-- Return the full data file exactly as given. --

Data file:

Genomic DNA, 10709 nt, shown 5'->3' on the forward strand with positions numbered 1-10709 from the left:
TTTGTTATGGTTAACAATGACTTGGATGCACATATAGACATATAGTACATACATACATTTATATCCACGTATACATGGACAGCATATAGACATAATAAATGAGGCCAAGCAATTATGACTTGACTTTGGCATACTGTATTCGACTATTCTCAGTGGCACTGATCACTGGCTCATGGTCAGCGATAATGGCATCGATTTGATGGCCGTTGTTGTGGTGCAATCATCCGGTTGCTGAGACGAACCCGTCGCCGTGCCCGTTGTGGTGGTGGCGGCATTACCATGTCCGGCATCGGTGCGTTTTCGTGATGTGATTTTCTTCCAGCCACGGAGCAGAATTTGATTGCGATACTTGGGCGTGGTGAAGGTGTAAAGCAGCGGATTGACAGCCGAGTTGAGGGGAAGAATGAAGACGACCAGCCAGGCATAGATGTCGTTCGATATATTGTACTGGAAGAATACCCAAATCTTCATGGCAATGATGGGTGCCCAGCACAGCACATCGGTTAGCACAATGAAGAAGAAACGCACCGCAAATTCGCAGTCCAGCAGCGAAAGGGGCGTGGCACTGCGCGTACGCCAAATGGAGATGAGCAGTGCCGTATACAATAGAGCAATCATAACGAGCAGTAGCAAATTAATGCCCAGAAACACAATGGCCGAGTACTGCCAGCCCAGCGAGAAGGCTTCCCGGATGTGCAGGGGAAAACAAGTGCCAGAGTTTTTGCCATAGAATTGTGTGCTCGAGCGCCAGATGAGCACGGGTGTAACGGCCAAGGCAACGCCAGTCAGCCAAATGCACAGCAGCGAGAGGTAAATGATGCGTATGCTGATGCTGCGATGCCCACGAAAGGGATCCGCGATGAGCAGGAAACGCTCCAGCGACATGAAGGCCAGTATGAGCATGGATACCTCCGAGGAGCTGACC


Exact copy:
Genomic DNA, 10709 nt, shown 5'->3' on the forward strand with positions numbered 1-10709 from the left:
TTTGTTATGGTTAACAATGACTTGGATGCACATATAGACATATAGTACATACATACATTTATATCCACGTATACATGGACAGCATATAGACATAATAAATGAGGCCAAGCAATTATGACTTGACTTTGGCATACTGTATTCGACTATTCTCAGTGGCACTGATCACTGGCTCATGGTCAGCGATAATGGCATCGATTTGATGGCCGTTGTTGTGGTGCAATCATCCGGTTGCTGAGACGAACCCGTCGCCGTGCCCGTTGTGGTGGTGGCGGCATTACCATGTCCGGCATCGGTGCGTTTTCGTGATGTGATTTTCTTCCAGCCACGGAGCAGAATTTGATTGCGATACTTGGGCGTGGTGAAGGTGTAAAGCAGCGGATTGACAGCCGAGTTGAGGGGAAGAATGAAGACGACCAGCCAGGCATAGATGTCGTTCGATATATTGTACTGGAAGAATACCCAAATCTTCATGGCAATGATGGGTGCCCAGCACAGCACATCGGTTAGCACAATGAAGAAGAAACGCACCGCAAATTCGCAGTCCAGCAGCGAAAGGGGCGTGGCACTGCGCGTACGCCAAATGGAGATGAGCAGTGCCGTATACAATAGAGCAATCATAACGAGCAGTAGCAAATTAATGCCCAGAAACACAATGGCCGAGTACTGCCAGCCCAGCGAGAAGGCTTCCCGGATGTGCAGGGGAAAACAAGTGCCAGAGTTTTTGCCATAGAATTGTGTGCTCGAGCGCCAGATGAGCACGGGTGTAACGGCCAAGGCAACGCCAGTCAGCCAAATGCACAGCAGCGAGAGGTAAATGATGCGTATGCTGATGCTGCGATGCCCACGAAAGGGATCCGCGATGAGCAGGAAACGCTCCAGCGACATGAAGGCCAGTATGAGCATGGATACCTCCGAGGAGCTGACC